Controversy as Grenoble hikes its share of property tax by 25%

The mayor says the increase will help the city ‘face up to inflation and the cost of energy’. Critics say it will hit retirees with small pensions and the middle class

The taxe foncière increase is set to face up to inflation, the cost of energy and fund an investment plan for the future
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A move by Grenoble to increase its taxe foncière (property owner's tax) rate by 25% has come in for criticism.

It comes on top of a 7% national increase to the property values that are used -- in conjunction with local rates -- to calculate people's bills.

The increase will help Grenoble raise €44million in extra funding.

The city’s green mayor said it would help the city “face up to inflation, the cost of energy and fund an investment plan for the future”.

But the move has attracted criticism, with the opposition party set to protest on Monday (March 20).

Alain Carignon, former mayor and a member of the right-wing opposition, claimed: “[After this] Grenoble will have the highest property taxes of any city in France with 100-200,000 residents.”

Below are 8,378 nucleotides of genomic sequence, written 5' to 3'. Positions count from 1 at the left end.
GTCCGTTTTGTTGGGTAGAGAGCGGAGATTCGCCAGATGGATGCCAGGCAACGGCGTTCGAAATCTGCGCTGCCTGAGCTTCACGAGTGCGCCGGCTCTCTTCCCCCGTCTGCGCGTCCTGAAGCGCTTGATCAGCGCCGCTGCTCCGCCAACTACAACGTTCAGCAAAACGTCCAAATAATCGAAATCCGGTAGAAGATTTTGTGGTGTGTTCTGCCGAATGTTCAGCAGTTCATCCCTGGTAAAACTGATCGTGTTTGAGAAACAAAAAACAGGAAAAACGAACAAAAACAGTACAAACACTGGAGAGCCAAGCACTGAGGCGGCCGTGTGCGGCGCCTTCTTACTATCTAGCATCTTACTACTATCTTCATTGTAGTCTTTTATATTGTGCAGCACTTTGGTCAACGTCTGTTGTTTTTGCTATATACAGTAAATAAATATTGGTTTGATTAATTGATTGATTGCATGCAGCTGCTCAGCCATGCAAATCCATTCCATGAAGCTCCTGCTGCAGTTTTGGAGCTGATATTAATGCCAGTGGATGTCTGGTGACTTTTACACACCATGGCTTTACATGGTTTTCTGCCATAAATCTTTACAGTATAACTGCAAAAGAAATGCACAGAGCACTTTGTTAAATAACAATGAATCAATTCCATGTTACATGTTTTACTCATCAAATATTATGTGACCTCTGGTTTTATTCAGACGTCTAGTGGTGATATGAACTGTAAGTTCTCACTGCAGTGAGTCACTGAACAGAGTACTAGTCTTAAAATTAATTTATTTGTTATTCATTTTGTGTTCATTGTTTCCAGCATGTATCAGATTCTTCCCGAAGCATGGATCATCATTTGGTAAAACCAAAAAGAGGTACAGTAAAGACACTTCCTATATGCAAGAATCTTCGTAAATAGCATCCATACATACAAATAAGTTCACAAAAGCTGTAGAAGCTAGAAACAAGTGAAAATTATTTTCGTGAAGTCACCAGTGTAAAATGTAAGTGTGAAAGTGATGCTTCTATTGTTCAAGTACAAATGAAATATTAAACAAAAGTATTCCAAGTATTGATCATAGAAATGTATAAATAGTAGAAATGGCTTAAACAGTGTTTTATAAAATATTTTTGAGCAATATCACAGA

Critics say the measure will “weaken many lower-income property owners in Grenoble, retirees with smaller pensions, and anyone in the middle classes”.

Read also: Residents shocked by 200% property tax rate rise in east France town

What is France’s taxe foncière?

It is a tax on property owners in France.

The bill is split into propriétés bâties (built property like your house and garden and/or swimming pool) and propriétés non bâties – unbuilt land, such as paddocks, land for future building etc. Each is subject to a different tax.

The tax is calculated based on the amount that the property could in theory be rented out for – this is called its valeur locative cadastrale (VLC) and it rises annually with the consumer price index.

Read more: Taxe foncière, taxe d’habitation: how are these worked out in France?

The VLC is divided in half, to take account of expenses such as maintenance, insurance and repairs, and then has a percentage rate applied to it that is voted on by local authorities. This gives the tax payable.

Read also: Exemptions and reductions extended for the taxe foncière in France

The taxe foncière is distinct from the taxe d’habitation, which has now been removed for most main homeowners (although it is still payable by second homeowners).

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